Academic journal article Presidential Studies Quarterly

The Bush Effect: Polarization, Turnout, and Activism in the 2004 Presidential Election

Academic journal article Presidential Studies Quarterly

The Bush Effect: Polarization, Turnout, and Activism in the 2004 Presidential Election

Article excerpt

Americans are closely divided, but we are not deeply divided, and we are closely divided because many of us are ambivalent and uncertain, and consequently reluctant to make firm commitments to parties, politicians, or policies. We divide evenly in elections or sit them out entirely because we instinctively seek the center while the parties and candidates hang out on the extremes. (Fiorina, Abrams, and Pope 2004, ix)

   I'm a uniter, not a divider. I refuse to play the politics of
   putting people into groups and pitting one group against another.

--Candidate George W. Bush, May 6, 1999 (1)

In the 2004 presidential election, Americans were closely divided, but they were not ambivalent or uncertain about George W. Bush. Americans were in tact deeply divided about George Bush, and that division drove more of them to the polls than in any presidential election in American history. Over 122 million Americans voted in 2004, an increase of 17 million over the 2000 presidential election. Turnout jumped from 54 percent of eligible voters in 2000 to 61 percent in 2004--close to the levels seen during the 1950s and 1960s before the voting age was lowered from 21 to 18 (McDonald 2004). (2)

It was not only voting that was way up in 2004. According to data from the American National Election Studies (NES), far more Americans engaged in campaign activities beyond voting. Twenty-one percent of Americans displayed a button, bumper sticker, or yard sign during the campaign, matching the all-time high set in 1960. In 2000, despite the closeness of the presidential race, only 10 percent of Americans displayed a button, bumper sticker, or yard sign. Even more impressively, 48 percent of Americans reported that they talked to someone during the 2004 campaign to try to influence their vote. This was by far the highest proportion in the history of the NES and a dramatic increase from the 32 percent who reported engaging in efforts at personal persuasion during the 2000 campaign.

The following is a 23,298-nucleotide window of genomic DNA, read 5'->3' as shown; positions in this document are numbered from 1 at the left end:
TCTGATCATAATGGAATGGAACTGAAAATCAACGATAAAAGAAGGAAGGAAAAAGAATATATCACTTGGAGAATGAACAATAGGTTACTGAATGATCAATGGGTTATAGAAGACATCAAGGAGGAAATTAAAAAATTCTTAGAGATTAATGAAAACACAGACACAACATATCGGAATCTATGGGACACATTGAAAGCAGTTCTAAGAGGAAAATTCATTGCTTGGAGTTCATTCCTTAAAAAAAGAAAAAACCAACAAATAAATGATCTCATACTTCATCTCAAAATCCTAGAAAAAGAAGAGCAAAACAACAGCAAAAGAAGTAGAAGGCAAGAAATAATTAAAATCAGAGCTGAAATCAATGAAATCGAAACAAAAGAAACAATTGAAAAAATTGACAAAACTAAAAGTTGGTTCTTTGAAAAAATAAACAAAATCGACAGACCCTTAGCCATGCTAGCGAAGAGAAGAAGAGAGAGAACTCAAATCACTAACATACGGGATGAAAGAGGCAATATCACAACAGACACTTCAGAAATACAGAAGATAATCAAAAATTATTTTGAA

In the remainder of this article, we demonstrate that George W. Bush was the most polarizing presidential candidate in recent political history and that this was the main reason turnout and activism increased dramatically in 2004. Bush was a much more polarizing figure than he had been four years earlier. Americans either loved him or hated him and they went to the polls in record numbers to express those feelings. Voters' feelings about George Bush were strongly related to their basic partisan and ideological orientations. Thus, the increasing polarization of the American electorate contributed to making Bush a divisive figure (Abramowitz and Saunders 1998, 2005; Fleisher and Bond 2001). However, this long-term trend does not explain the dramatic change between 2000 and 2004 in the way the electorate perceived George Bush.

George W. Bush: From Uniter to Divider

In the immediate aftermath of September 11, 2001, Americans rallied behind President Bush as they had seldom rallied behind any modern president. Following the terrorist attacks on New York and Washington, George Bush received approval ratings of between 80 and 90 percent, with solid majorities of Democrats and Independents as well as Republicans expressing support. By the fall of 2004, however, much of that support had dissipated. While the large majority of Republicans continued to express strong support for the president, Bush's approval rating among Democrats was even lower than it had been before the September 11th attacks (Jacobson 2005).

Evaluations of George Bush in 2004 were more divided along party lines than evaluations of any president since the NES began asking the presidential approval question in 1972. However, the highly polarized evaluations of Bush in 2004 represented a continuation of a trend that goes back at least 30 years. The difference between the percentage of Democratic identifiers and leaners approving of the president's job performance and the percentage of Republican identifiers and leaners approving of the president's job performance was 36 points for Richard Nixon in 1972, 42 points for Jimmy Carter in 1980, 52 points for Ronald Reagan in 1988, 55 points for Bill Clinton in 1996, and 71 points for George W. …

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